Of all the repellent statements issued by President Trump or his aides, the one that came out of the mouth of Sarah Huckabee Sanders last week was maybe the most chilling. There she stood, asking a White House reporter who the hell he thought he was to question the veracity of John F. Kelly, Trump's chief of staff, who had just smeared a congresswoman. "If you want to go after General Kelly, that's up to you," she cautioned. "If you want to get into a debate with a four-star Marine general, I think that that's something highly inappropriate."
Well, sorry to pull rank, but I would not hesitate to criticize Kelly. In the first place, Kelly was dead wrong to say that Rep. Frederica Wilson (D-Fla.) made the noise of "empty barrels" when she helped memorialize the death of two FBI agents in a Florida speech. Wilson had not used the occasion to beat her own drum, as Kelly alleged, but instead insisted on proper respect for the slain agents and for the FBI in general.
Had Trump gotten things so bolloxed up it would have been par for the course. After all, he gets almost nothing right. But Kelly is one of the so-called adults, brought in to bring some order to the White House Romper Room. He's the details guy, the one who has taken charge of the paper flow, who would have — had Trump been about to deliver such a speech — checked YouTube to see if Wilson had actually grandstanded in her Florida remarks. This was his task. Yet, he failed miserably.
Did Kelly lie or did he misremember? I prefer the second choice, but either way, the stars he once wore on his shoulder do not immunize him. The rank I referred to above — mere citizen — is the one you and I hold. It is the one George Washington chose when he resigned his commission before becoming president of the United States. It is way higher than general.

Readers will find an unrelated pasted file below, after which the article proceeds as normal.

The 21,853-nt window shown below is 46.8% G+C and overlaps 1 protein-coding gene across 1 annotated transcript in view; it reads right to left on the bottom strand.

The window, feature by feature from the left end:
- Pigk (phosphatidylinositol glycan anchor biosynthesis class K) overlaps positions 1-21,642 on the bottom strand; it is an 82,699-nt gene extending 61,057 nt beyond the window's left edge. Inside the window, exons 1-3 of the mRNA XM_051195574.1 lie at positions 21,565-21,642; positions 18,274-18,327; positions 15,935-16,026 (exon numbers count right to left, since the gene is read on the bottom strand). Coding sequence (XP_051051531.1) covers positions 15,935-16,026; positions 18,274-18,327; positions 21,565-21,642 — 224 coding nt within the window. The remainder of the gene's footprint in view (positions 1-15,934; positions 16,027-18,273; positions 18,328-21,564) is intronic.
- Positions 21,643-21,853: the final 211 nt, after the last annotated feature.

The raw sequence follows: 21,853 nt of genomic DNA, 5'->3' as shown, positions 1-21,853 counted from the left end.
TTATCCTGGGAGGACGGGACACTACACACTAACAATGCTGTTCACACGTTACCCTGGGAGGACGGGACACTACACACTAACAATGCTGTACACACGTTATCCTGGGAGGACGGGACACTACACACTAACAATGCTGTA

Samuel Johnson was wrong when he said that "patriotism is the last refuge of a scoundrel." With Sanders, it is the first. Hers was a blatant attempt to throw the flag over the false and vituperative statements of the White House chief of staff. But as Abraham Lincoln learned during the Civil War and John F. Kennedy during the Cuban missile crisis, some military officers have the common sense of a 6-month-old Lab. They'll run after anything.
But there is something else at work here: the slavish veneration now accorded the military. You can see it every time someone in uniform testifies before Congress. "Thank you for your service," comes the chorus of those who treat four-stars as if they were physicians who risk their lives to work with Ebola sufferers. A four-star makes at least $190,000 and gets oodles of benefits, including the very socialized medicine his likely fans vehemently denounce. It's not a bad life, and it is an even better retirement.
Military men and women have become exotics — less than 1 percent of Americans are currently serving. But maybe more to the point, only 18 percent of Congress has ever served. Back in 1971, the figure was 72 percent of the House and 78 percent of the Senate. Those members knew from experience that a star can be just a piece of metal. It is certainly not a halo.
As both a one-time soldier and a longtime journalist, I have met my share of military men. Some awe me — their intellect, their values, their commitment, their patriotism and, of course, their physical courage. Some have appalled me — remember Mike Flynn, Trump's original national security adviser and a three-star? He had to resign after lying to Vice President Pence. And some, such as Gen. Curtis LeMay during the Cuban missile crisis, still scare me. (He advocated bombing Cuba.)
Sanders was relying on the current veneration of the military to deflect criticism of Kelly. It was tawdry of her to do so, if only because it was Kelly and no one else who managed to call into question his vaunted competence. He brought dishonor to his office — the presidency is now too tarnished to dishonor — and signaled he is a better heel-clicker than he is a proud soldier. He should resign — and so, for good measure, should Sarah Huckabee Sanders. She knows how to be a press secretary, but not an American.
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